Now she is remarried and fairly stable, and our relationship is very good. She has us to stay and she and her OH come and stay with us, I get lots of sympathy, but when I asked if she could have her dad for a weekend, to give me a break, it fell on stony ground. MOH's AZ isn't too bad yet, his medication has settled him down, and he has not deteriorated since his last assessment. He spends most of his time playing games on his I-pad, so very quiet and occupied for most of the time, but still enjoys a trip to the pub now and again.

I'm very disappointed in my stepdaughter, as she has no children to care for I feel she could give me a break, but no. She makes a lot of us when she see us, but that's as far as it goes.
 

Grace L

Registered User
Jun 14, 2014
647
NW UK
I hated the unannounced pop in visits, when family in laws told me how they would do things differently...
Of course their way, was always best.
I think they thought 'husband would snap out of it' .... if they did it their way.
Their way complete opposite from 'Compassionate Communication'....

OOOhhh, but if they wanted something.... you can bet they would ring !!
But never available to sit husband if I asked for a little break.
 

Kazza72

Registered User
Feb 10, 2015
202
West London
Can relate to that reds...when
My dad was dying from cancer my brother, that woman he's married to and his kids all played the devoted family when he hit deaths door, the sister in law was practically chief mourner at his funeral.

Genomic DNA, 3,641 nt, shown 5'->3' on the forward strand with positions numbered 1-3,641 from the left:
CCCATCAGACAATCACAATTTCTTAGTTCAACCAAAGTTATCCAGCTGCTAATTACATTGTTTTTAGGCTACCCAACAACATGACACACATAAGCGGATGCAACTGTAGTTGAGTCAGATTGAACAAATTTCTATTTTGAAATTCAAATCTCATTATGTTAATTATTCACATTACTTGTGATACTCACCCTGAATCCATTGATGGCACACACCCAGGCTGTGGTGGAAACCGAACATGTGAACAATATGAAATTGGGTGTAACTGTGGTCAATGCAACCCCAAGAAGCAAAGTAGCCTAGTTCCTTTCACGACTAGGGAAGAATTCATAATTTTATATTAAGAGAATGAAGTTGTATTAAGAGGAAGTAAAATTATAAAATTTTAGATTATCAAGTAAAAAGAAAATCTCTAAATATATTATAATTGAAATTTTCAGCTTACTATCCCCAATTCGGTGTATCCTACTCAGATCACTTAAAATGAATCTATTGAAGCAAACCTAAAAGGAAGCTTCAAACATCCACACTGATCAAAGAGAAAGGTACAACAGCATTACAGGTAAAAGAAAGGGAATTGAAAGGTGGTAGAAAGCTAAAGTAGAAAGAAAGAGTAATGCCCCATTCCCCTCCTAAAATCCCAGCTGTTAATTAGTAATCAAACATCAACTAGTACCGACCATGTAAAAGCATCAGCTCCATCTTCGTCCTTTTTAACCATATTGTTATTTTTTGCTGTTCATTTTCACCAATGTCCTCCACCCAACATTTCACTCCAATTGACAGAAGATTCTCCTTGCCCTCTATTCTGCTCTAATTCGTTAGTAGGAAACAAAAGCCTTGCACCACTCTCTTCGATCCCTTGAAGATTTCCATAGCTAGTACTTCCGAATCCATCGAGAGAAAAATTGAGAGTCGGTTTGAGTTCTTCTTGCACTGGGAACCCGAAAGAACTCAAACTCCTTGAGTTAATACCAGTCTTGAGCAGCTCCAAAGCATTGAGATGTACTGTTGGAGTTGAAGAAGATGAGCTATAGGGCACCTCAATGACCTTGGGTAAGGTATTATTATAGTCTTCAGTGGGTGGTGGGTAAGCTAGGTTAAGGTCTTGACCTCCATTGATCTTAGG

Now here I am alone with my mother and not a single family member to help....not even a phone call to be honest...not even her siblings bother...any hint of Alzheimer's or dementia and people run a mile. I will remind them all of how they turned their backs the day I say goodbye to me mum, furious and hurt and I will never help any of them again...saying that, most of my friends are the same too....useless beyond words


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fredsnail

Registered User
Dec 21, 2008
649
I can relate to all of these posts - I lost count of the times I was told "I want to remember him how he was" or when we told his daughter that he'd mistaken us for her "oh good I won't have to visit for a while" (she only ever made 2 trips a year anyway).

grrrrrr.
 

Kazza72

Registered User
Feb 10, 2015
202
West London
I can relate to all of these posts - I lost count of the times I was told "I want to remember him how he was" or when we told his daughter that he'd mistaken us for her "oh good I won't have to visit for a while" (she only ever made 2 trips a year anyway).

grrrrrr.
The I want to remember him as he was comment would annoy me.y niece had the cheek to say something along those lines about my mum. My mum was blooming good to her. I wouldn't mind but my niece is a Registered Nurse and works with sick and vulnerable people every day but can't face my mum for a a few hours? I have to face it every single day and the constant questions on loop are wearing me down...


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Reds

Registered User
Sep 5, 2011
541
Hertfordshire
Thanks for all the replies. I really hate feeling negative or bitter about how I feel about a lack of support from family and friends and sometimes I think am I sure this is happening! I am very pleased with all the help I have been given but think the mile should be pushed a bit! Its not as though my husband has just memory loss which I know is awful but also has a behavioural problem too which restricts us in all sorts of ways and this is why I just don't get why people don't want to help a bit more. Such as I know if I picked up the phone right now and said there was an emergency and we were at the hospital everyone would come running. However, we need support on a more regular basis even if just a text saying 'how are you doing' instead of feeling as though we are left to carry on as though nothing is happening.

Reds